1
$\begingroup$

Let $x_1\leq x_2\leq \ldots\leq x_k\leq y\leq x_{k+1}\leq\ldots \leq x_n$. Let $p>1$. Does the following inequality is true? $$\sum_{i=1}^k\left(\frac{1}{n+1}((y-x_i)^p+\sum_{j=i+1}^n(x_j-x_i)^p)\right)^{1/p}+\left(\frac{1}{n+1}\sum_{j=k+1}^n(x_j-y)^p\right)^{1/p}$$ $$+\sum_{i=k+1}^n\left(\frac{1}{n+1}\sum_{j=i+1}^n(x_j-x_i)^p\right)^{1/p}\geq\sum_{i=1}^n\left(\frac{1}{n}\sum_{j=i+1}^n(x_j-x_i)^p\right)^{1/p}$$

Mainly I would like to ask for suggestions for showing it (I think it is true). It is connected with the generalized mean (it came from the following problem: consider the generalized mean of $\max\{x_j-x_i,0\}$ for a given $i$, and $x_1\leq\ldots\leq x_n$. Then take a sum over $i$. Will it increase if we will add $y\in(x_1,\ldots,x_n)$ to the group?). I tried to write it as a sum of $\ell_p$ norms and I tried to use concavity of $x^{1/p}$ and superadditivity of $x^p$ but it did not work. Maybe I'm missing something.

$\endgroup$
  • $\begingroup$ Working on this problem I came to the inequality, which if occurs then I am able to show the above inequality: $$n\sum_{i=1}^n \left|x_i-\frac 1n \sum_{k=1}^n x_k\right|^p\geq \sum_{i=1}^n\sum_{j=i+1}^n(x_j-x_i)^p$$ but still I don't see how to show this one. $\endgroup$ – FF2 May 20 '15 at 7:24
0
$\begingroup$

Too long for a comment.

I have tested both of your inequalities for $y=0$ and the following three suspicious cases:

1) $x_1=-1$, $x_2=\dots=x_{n-1}=0$, $x_n=1$.

2) $x_1=\dots=x_{n/2}=-1$, $x_{n/2+1}=\dots=x_{n}=1$.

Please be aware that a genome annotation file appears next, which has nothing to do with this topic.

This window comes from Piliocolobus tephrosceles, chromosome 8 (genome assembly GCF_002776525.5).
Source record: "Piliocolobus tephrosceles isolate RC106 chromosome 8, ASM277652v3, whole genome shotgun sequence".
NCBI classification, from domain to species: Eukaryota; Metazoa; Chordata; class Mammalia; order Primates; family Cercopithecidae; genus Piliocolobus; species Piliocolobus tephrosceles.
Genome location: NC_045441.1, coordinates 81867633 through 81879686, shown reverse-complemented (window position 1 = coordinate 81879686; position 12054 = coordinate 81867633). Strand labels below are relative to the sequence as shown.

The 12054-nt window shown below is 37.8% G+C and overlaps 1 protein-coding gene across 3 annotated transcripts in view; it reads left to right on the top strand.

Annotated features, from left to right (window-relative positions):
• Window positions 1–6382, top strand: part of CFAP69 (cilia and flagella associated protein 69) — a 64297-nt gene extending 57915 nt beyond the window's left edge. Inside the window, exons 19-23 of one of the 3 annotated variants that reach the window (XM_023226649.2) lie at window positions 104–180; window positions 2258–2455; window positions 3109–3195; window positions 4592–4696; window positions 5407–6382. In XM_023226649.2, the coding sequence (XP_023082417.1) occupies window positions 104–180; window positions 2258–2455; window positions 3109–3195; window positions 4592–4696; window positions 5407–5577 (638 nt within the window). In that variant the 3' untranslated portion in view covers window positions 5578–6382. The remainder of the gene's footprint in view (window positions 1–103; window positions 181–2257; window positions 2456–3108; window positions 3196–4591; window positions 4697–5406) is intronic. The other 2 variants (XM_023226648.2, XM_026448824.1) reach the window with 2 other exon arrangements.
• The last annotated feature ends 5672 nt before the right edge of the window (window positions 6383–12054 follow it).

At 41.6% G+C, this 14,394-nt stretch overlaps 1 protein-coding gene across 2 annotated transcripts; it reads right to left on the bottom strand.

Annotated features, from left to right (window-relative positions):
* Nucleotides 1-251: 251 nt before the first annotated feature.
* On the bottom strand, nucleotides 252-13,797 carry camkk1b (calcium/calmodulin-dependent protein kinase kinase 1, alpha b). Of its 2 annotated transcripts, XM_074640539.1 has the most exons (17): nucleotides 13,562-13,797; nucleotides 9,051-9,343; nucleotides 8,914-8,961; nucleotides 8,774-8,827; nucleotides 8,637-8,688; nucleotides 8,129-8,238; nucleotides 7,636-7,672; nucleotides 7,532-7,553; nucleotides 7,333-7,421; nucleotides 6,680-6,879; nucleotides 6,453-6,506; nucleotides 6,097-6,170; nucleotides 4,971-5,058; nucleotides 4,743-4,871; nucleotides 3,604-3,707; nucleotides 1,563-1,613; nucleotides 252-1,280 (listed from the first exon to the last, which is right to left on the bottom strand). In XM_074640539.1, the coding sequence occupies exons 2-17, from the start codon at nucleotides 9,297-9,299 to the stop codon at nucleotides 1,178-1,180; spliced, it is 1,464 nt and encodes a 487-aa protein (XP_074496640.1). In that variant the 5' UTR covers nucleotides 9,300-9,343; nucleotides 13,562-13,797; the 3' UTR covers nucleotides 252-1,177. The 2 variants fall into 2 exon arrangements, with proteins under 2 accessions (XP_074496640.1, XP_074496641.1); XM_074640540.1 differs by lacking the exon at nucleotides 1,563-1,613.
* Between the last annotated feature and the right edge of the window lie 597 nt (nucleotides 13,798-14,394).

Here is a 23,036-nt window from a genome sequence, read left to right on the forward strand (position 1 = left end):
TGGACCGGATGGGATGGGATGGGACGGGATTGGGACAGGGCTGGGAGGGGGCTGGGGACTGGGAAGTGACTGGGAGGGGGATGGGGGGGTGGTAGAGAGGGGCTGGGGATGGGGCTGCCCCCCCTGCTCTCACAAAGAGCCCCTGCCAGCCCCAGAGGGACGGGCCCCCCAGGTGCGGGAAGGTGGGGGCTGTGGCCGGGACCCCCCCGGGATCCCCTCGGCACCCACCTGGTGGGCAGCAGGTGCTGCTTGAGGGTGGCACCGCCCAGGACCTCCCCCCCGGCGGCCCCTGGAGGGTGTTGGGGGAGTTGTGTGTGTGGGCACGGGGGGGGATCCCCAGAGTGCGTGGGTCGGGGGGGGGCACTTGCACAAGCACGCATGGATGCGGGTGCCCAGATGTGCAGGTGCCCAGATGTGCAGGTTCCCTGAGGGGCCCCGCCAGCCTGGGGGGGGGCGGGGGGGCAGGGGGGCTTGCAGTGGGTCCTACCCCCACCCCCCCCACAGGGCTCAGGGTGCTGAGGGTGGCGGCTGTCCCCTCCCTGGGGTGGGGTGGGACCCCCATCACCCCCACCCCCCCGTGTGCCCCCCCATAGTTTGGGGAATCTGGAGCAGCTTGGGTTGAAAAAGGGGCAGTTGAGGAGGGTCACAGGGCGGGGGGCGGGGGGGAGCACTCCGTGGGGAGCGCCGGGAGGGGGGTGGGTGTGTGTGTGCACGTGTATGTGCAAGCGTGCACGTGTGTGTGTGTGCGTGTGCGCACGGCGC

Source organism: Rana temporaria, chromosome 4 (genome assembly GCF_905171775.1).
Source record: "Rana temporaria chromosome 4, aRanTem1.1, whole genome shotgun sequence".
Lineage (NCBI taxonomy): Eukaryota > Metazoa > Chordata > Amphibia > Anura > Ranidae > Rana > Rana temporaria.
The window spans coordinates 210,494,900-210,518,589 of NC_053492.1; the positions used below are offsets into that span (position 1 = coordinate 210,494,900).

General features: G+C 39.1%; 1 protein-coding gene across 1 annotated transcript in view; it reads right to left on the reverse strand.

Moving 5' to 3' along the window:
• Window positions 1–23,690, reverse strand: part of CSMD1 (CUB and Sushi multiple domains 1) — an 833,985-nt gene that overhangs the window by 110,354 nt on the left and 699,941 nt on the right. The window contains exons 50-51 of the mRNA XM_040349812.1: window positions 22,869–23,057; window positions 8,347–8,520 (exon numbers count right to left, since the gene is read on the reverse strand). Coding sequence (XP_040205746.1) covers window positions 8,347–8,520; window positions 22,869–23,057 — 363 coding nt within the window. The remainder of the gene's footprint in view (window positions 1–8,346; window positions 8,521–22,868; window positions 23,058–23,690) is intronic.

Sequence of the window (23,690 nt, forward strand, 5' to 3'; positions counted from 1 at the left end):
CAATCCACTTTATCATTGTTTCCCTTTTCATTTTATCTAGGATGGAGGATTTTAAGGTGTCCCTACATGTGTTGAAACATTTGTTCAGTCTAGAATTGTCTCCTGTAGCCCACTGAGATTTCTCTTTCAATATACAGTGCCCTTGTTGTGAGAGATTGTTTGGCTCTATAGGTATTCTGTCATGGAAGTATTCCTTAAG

3) $x_1=\dots=x_{n-1}=-1$, $x_n=n-1$.

In all of tested cases the computational evidence suggests that the long inequality (from the question) holds for all $n$ and $p$, whereas the asymptotic suggests that short inequality (from the question) fails for some large $n$ and $p$. More detailed:

1) The long inequality becomes

$$\left(\frac{n-1+2^p}{n+1}\right)^{1/p}+(n-1)\left(\frac{1}{n+1}\right)^{1/p}\ge\left(\frac{n-2+2^p}{n+1}\right)^{1/p}+(n-2)\left(\frac{1}{n}\right)^{1/p}.$$

The short inequality becomes

$$2n\ge 2^p+2n-4.$$

2) The long inequality becomes

$$\frac n2\left(\frac{n\cdot 2^{p-1}+1}{n+1}\right)^{1/p}+\left(\frac{n/2}{n+1}\right)^{1/p}\ge \frac n2 \left(\frac{n\cdot 2^{p-1}}{n}\right)^{1/p}.$$

The short inequality becomes

$$n^2\ge\frac{n^2\cdot 2^p}{4}.$$

3) The long inequality becomes

$$(n-1)\left(\frac{n^p+1}{n+1}\right)^{1/p}+\left(\frac{(n-1)^p}{n+1}\right)^{1/p}\ge (n-1)\left(\frac{n^p}{n}\right)^{1/p}.$$

The short inequality becomes

$$n((n-1)+ (n-1)^p)\ge (n-1)n^p.$$

$\endgroup$

Your Answer

By clicking “Post Your Answer”, you agree to our terms of service, privacy policy and cookie policy

Not the answer you're looking for? Browse other questions tagged or ask your own question.